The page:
National brands use almost exclusively lager yeast, a yeast that ferments at a cold temperature of 45 to 55 degrees F. Lager yeasts were developed in Germany and surrounding countries and came into prominence in the mid-1800s when pure yeast cultures were first isolated and refrigeration became available to cool the fermenting beer. Before refrigeration, lager breweries needed caves where the beer could be stored and cooled with ice taken from local lakes in winter. The cool temperatures produced a clean, crisp taste that became quite popular. Lager beers largely replaced ales in many countries, including the British-style ales originally brewed in North America.

Ale yeast, on the other hand, ferments at higher temperatures—between 60 and 70 degrees F—and produces a fruity, aromatic beer. Due to the predominance of lager beers and the lesser refrigeration requirements of ales, many brewpubs and craft breweries have focused on reviving ale beer styles.

Although both yeast types are employed by craft brewers, depending on the individual beer style, ales have come to dominate the craft beer industry.


Brewers of national brands typically filter their beer to remove haze and pasteurize it to prevent microbiological spoiling.

Haze in beer was of little concern when drinking vessels where made of earthenware or metal. When glass mugs became economical, the appearance of the beer became an issue, and brewers learned that brilliantly clear beer was more appealing to consumers. Filtering became the norm to remove suspended yeast cells and protein particles.

Heat pasteurization that kills bacteria was the earliest commercial method to prevent beer spoilage. (Traditional methods employ high alcohol and bitterness levels to deter bacteria growth.) Later, sterile filtration was introduced to remove these organisms. (Budweiser is an example of the former process and Miller Genuine Draft of the latter.)

However, the heat required in pasteurization can alter the taste of beer, and tight filtration can remove medium-sized proteins that support stable beer foam and contribute a pleasant mouth feel. This is not to suggest that pasteurized or filtered beer is damaged beer, but heat and filtration nevertheless can change the beer’s character. For this reason, craft beer is almost never pasteurized and many styles may be unfiltered.

A traditional packaging technique sometimes found in the craft brewing industry is bottle conditioning, which entails adding a small amount of fresh yeast and sugar at bottle filling. A secondary fermentation occurs in the bottle, producing alcohol and carbon dioxide that naturally carbonates the beer. Another benefit is that yeast consumes oxygen and creates a natural defense against the staling effects of any oxygen picked up during filling. Yeast in the bottle extends the beer’s shelf life, but not indefinitely. The yeast will eventually die from starvation, at which point it can contribute its own off-flavors.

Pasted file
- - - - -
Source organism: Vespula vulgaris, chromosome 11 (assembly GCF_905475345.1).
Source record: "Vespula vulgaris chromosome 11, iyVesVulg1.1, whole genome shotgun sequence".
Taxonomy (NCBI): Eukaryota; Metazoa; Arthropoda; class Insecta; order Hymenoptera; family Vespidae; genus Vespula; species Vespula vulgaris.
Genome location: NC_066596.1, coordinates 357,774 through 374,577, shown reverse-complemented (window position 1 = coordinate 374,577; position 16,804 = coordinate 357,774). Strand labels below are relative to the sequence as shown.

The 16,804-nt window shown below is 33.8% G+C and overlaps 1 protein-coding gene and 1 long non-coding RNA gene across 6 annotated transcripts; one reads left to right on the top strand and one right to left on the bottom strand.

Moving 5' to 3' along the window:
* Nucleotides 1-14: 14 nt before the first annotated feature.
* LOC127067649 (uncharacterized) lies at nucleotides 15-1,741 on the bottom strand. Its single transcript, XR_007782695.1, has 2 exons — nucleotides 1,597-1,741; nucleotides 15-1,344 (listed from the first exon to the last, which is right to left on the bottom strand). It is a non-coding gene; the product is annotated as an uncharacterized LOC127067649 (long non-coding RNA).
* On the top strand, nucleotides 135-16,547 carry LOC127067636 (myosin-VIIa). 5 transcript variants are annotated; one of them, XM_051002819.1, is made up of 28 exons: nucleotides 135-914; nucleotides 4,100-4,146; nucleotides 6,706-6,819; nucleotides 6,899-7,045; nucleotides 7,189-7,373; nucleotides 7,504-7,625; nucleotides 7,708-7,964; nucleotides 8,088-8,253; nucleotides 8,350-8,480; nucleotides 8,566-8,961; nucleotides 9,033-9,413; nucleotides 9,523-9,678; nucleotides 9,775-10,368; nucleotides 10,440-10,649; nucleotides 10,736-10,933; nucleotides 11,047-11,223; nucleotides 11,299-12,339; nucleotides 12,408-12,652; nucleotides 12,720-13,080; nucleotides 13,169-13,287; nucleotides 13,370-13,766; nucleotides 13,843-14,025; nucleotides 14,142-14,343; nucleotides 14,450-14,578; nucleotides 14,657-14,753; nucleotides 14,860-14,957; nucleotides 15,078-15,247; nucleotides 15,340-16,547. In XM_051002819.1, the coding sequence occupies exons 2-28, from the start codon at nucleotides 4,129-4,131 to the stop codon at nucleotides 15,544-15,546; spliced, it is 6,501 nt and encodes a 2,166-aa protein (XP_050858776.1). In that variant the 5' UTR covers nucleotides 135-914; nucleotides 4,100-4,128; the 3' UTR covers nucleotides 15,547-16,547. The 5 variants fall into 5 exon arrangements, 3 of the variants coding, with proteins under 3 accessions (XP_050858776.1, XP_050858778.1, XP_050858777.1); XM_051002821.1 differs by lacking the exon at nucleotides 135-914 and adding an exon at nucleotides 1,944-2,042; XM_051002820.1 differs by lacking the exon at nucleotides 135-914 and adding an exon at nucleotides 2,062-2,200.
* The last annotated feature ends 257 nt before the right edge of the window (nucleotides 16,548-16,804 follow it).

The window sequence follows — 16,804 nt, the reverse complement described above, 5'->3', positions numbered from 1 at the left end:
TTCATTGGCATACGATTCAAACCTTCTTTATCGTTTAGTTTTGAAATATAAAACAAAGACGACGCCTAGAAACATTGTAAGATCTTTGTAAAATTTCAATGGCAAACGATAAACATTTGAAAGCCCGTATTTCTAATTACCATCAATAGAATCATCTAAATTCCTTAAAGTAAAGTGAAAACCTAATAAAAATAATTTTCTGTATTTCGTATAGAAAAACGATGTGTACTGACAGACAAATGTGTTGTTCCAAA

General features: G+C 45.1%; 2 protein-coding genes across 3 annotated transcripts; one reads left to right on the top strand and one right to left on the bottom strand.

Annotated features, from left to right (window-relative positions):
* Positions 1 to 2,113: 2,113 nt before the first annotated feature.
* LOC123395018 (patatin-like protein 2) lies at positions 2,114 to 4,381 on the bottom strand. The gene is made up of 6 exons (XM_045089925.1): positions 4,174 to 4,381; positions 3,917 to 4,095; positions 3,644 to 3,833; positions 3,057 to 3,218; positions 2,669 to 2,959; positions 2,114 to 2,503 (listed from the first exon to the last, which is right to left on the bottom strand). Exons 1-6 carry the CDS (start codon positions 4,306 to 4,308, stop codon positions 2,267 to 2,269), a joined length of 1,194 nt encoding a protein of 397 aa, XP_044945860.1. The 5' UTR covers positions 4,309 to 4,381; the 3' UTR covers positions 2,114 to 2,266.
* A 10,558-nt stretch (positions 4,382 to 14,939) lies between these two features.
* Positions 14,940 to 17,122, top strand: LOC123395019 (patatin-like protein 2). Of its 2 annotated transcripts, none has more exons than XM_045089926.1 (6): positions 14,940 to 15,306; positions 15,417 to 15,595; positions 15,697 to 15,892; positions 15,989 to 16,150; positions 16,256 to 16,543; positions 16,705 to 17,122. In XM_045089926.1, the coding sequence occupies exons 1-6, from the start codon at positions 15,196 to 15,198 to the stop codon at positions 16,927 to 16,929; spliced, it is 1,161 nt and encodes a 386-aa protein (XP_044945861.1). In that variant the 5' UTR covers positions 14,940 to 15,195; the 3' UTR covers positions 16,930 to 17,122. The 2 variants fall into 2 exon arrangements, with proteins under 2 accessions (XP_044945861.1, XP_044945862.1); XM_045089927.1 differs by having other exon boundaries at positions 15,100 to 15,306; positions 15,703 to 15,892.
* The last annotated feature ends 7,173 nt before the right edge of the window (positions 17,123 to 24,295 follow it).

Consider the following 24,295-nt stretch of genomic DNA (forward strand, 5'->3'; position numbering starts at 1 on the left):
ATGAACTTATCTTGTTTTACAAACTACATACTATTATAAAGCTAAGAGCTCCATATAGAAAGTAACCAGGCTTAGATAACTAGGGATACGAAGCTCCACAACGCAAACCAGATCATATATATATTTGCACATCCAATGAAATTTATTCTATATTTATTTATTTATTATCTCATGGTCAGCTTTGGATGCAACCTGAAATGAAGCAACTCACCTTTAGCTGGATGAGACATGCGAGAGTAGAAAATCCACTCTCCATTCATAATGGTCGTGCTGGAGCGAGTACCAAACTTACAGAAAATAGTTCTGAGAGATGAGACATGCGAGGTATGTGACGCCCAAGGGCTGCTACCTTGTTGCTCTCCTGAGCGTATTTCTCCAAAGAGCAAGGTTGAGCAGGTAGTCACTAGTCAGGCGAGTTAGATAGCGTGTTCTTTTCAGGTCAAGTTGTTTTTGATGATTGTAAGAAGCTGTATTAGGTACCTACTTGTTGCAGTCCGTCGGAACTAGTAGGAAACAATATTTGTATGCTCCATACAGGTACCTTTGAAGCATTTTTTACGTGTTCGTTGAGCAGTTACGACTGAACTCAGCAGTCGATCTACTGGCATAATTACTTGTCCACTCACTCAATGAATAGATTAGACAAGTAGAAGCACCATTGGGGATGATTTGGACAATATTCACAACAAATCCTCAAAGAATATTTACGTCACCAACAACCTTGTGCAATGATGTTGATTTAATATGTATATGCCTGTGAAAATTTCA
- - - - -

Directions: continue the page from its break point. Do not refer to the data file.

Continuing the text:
A fellow student once asked our German instructor how the small breweries around Munich could make such good beer even though they were using outdated brewing methods. The answer was simple: These beers are consumed within sight of the brewery’s chimney! In other words, the beer was only sold in the immediate area and, therefore, consumed too quickly for shortcomings in processing to negatively affect the taste. We learned a good lesson in support of local beer—the importance of freshness.

While the term “craft” may be perceived as synonymous with “quality,” a better descriptor might be “full flavored.” The major differences between craft and national beers relate to recipe. To be fair, the national breweries have chosen to produce mild-tasting beers because that is the recipe that is preferred by the majority of beer drinkers. The national breweries’ success is tied to their ability to economically and consistently reproduce the brewer’s branded flavor and to protect the flavor’s stability over an expansive market area.

The quality of craft beer is enhanced by a limited market area if this leads to rapid consumption of the beer. As craft breweries expand sales and distribute beyond “the sight of their chimneys,” their attention to quality also grows in importance. Consequently, the term “quality” in the craft beer industry must describe more than robust flavor; it must also include the technological skill perfected by the large brewers to produce consistent and stable products.

So, What’s the Answer?

Beer in its many forms is probably the oldest and most widespread alcoholic beverage in the world. Beer has provided nutrition and a safe source of drinking water for thousands of years and is today one of the most natural and unadulterated beverages available to consumers. The large numbers of imports and craft beers for sale in the United States provide consumers with perhaps the most diverse selection of styles in the world.

So, are craft beers really different? I would answer, “yes,” because craft beers represent many styles and brewing techniques not offered by the large national breweries. However, the differences between the two segments of the beer industry have a lot to do with differences in taste preferences and each brewery’s decision about which consumer group to serve. Whether it’s a “national” or “craft” brewery, the goal should be the same: Provide the consumer with a high quality, natural product regardless of the difference in recipe or the consumer market served.

Steve Holle
Steve Holle is a member of the Association of Brewers, Master Brewers Association of the Americas, Beer Judge Certification Program, and associate member of the Institute and Guild of Brewing–London. He is a contributor to various beer periodicals and the author of A Handbook of Basic Brewing Calculations.